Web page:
Leadership

Ertugrul Season 1: 4 Lessons I Learned

Ertugrul Poster

Ertugrul Season 1: 4 Lessons I Learned

Note: Dirilis Ertugrul (Resurrection: Ertugrul) is a Turkish Historical Fiction TV Series.
Seasons 1 & 2 are currently available on
Netflix.

This isn’t a review of Ertugrul Season 1. It is a reflection on some lessons that hit me when watching it. It took me a while to get down to watching the show, but after several recommendations, I am glad that I did.

Ertugrul is everything I wished for in a Muslim TV series. It is grounded, realistic, well acted, and portrays Islamic teachings is a practical, non-preachy, manner. I really love the show. Having finished watching Season 1 a few weeks ago, I decided to reflect on it for a while before writing.

I learned a lot watching Ertugrul but here are the four things that really hit me, which many people aren’t talking about:

1. The power of Media (especially TV Series) in shaping our cultures

I always knew that TV Series played an important role in shaping cultures. But until now almost any example I have seen is negative. Over the past two decades, I have seen the cultures of many Muslim homes eroded by Secular TV Series and their (lack of) morals. Slowly, some Muslims became accepting of Zina, Homosexuality, and all kinds of sin. The power of TV to influence the minds of the average person is scary.

Ertugrul is the first true example I have seen of the opposite. Over the past two months, I have been amazed by how many good qualities my friends, family and myself have picked up from this show. Ertugrul is bursting with good examples of everything: parenting, respecting parents and elders, treatment of spouses, honoring guests and so much more. And it really amazes me at how fast people are picking up these good qualities from watching this show.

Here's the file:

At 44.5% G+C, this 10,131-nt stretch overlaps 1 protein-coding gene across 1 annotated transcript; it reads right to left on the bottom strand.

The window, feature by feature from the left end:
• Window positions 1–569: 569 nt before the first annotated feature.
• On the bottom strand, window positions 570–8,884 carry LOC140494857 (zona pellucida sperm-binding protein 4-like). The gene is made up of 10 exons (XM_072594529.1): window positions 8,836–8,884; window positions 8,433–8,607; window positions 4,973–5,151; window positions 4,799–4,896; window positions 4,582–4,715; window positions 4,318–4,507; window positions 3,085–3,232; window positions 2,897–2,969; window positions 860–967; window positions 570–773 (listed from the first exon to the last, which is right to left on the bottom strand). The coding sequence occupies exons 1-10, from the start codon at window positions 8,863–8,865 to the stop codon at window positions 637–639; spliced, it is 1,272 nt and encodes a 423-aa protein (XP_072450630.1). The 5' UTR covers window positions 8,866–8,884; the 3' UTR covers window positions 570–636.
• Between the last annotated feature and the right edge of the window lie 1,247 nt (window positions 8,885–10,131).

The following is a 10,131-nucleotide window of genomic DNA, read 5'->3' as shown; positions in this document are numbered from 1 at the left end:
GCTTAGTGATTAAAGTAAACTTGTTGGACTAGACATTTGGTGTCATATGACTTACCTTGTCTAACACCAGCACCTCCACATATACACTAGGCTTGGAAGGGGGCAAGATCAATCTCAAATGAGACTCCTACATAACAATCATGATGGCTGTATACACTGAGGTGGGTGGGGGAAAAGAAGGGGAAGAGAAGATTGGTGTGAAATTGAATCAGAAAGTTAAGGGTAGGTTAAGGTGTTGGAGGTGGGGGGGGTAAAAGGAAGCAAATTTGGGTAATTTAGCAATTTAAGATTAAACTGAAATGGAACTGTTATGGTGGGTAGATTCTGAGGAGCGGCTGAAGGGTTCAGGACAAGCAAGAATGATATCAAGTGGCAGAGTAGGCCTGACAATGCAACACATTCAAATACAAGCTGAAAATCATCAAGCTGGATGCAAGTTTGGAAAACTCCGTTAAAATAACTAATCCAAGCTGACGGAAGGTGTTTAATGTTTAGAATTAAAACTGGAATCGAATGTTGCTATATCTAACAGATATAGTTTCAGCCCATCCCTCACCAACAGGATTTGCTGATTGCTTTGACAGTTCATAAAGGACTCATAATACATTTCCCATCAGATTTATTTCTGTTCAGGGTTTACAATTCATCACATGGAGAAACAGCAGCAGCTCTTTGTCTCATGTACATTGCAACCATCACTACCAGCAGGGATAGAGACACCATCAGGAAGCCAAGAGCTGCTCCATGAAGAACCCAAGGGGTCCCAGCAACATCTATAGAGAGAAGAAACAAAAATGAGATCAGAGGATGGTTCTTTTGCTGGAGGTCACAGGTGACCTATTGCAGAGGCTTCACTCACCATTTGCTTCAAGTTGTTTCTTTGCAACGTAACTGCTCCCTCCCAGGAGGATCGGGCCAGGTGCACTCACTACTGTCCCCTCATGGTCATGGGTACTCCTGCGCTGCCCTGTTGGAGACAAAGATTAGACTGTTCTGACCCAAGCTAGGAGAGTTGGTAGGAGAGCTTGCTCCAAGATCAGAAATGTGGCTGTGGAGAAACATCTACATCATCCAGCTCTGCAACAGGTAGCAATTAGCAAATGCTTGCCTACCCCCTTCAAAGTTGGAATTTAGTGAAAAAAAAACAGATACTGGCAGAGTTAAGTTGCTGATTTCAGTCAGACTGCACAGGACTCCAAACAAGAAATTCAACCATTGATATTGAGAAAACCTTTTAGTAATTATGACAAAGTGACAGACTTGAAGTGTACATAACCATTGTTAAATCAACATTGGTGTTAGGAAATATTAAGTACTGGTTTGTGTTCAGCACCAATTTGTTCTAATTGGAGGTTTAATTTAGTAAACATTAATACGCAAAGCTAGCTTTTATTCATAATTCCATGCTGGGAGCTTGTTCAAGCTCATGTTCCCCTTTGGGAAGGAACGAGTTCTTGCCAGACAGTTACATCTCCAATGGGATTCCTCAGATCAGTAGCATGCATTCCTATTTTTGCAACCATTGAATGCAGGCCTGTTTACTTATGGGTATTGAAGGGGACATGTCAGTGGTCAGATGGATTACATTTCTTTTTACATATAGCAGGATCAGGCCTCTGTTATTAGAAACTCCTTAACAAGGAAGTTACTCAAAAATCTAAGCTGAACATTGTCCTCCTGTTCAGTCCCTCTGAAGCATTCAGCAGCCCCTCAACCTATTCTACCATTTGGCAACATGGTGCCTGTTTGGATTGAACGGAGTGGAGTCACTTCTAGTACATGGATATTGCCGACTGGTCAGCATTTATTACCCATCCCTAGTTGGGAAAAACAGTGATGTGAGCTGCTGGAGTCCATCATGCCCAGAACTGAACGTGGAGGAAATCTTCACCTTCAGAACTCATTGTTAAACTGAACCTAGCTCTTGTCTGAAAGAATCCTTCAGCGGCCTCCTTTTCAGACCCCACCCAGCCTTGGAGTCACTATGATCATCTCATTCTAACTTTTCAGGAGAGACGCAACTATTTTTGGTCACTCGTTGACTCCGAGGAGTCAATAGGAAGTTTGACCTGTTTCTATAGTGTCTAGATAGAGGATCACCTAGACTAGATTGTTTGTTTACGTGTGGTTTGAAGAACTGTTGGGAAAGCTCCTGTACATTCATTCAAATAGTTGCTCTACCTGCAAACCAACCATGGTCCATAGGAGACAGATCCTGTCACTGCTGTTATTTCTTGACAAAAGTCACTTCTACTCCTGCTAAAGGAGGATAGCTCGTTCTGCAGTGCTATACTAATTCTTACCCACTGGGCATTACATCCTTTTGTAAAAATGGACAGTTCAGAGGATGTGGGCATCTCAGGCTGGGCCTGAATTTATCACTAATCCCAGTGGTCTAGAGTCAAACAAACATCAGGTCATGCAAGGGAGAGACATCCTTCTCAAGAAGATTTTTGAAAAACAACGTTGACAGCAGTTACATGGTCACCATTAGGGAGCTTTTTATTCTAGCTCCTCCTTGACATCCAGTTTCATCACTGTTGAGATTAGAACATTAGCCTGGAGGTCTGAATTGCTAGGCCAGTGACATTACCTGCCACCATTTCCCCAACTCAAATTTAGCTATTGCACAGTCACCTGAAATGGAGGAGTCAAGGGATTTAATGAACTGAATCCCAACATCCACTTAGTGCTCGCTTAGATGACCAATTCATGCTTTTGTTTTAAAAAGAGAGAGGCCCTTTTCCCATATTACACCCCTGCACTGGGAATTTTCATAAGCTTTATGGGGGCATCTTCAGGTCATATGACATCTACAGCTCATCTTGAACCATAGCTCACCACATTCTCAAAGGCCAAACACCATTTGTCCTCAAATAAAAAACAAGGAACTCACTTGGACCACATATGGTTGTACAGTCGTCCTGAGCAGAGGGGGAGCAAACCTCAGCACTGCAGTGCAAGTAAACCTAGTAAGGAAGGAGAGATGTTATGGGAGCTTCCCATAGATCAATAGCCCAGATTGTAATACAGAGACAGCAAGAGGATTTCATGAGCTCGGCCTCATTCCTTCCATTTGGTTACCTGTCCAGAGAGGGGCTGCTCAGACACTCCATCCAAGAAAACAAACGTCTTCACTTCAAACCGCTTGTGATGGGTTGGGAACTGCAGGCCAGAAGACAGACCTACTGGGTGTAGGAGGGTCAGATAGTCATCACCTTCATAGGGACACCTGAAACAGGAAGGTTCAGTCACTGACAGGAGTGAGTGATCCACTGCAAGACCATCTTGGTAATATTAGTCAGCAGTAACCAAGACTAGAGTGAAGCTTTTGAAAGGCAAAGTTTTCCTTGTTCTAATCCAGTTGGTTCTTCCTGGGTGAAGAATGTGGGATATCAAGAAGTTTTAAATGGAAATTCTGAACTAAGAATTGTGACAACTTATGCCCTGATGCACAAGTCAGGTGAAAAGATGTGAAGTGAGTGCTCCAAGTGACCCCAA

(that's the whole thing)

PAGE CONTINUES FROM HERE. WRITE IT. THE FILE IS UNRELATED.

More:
Just imagine, two months of watching a Muslim TV series influenced some people so positively, imagine a generation raised on such wholesome media!

2. There is room for Historical Fiction in the Muslim world

I love fiction and believe it to be an extremely powerful tool for motivating people. A lot of people’s minds are captured by fictional stories. And they are influenced by these stories, whether they realize it or not.

However, the Muslim world has mixed opinions on fiction. There are Muslims who consider fiction completely Haraam and a waste of time. I know this, because such people gave me a hard time about my latest book ‘Ahmad Climbs A Mountain” which is fictional.

But there are also many others who appreciate a beneficial fictional story and realize there isn’t anything Haraam about it.

Ertugrul is historical fiction. Meaning that although it is based on history, with Ertugrul, Sulaiman Shah, Ibn Arabi, etc. all being real people from our history. The core story-lines are fictional to create an exciting Action-Adventure series.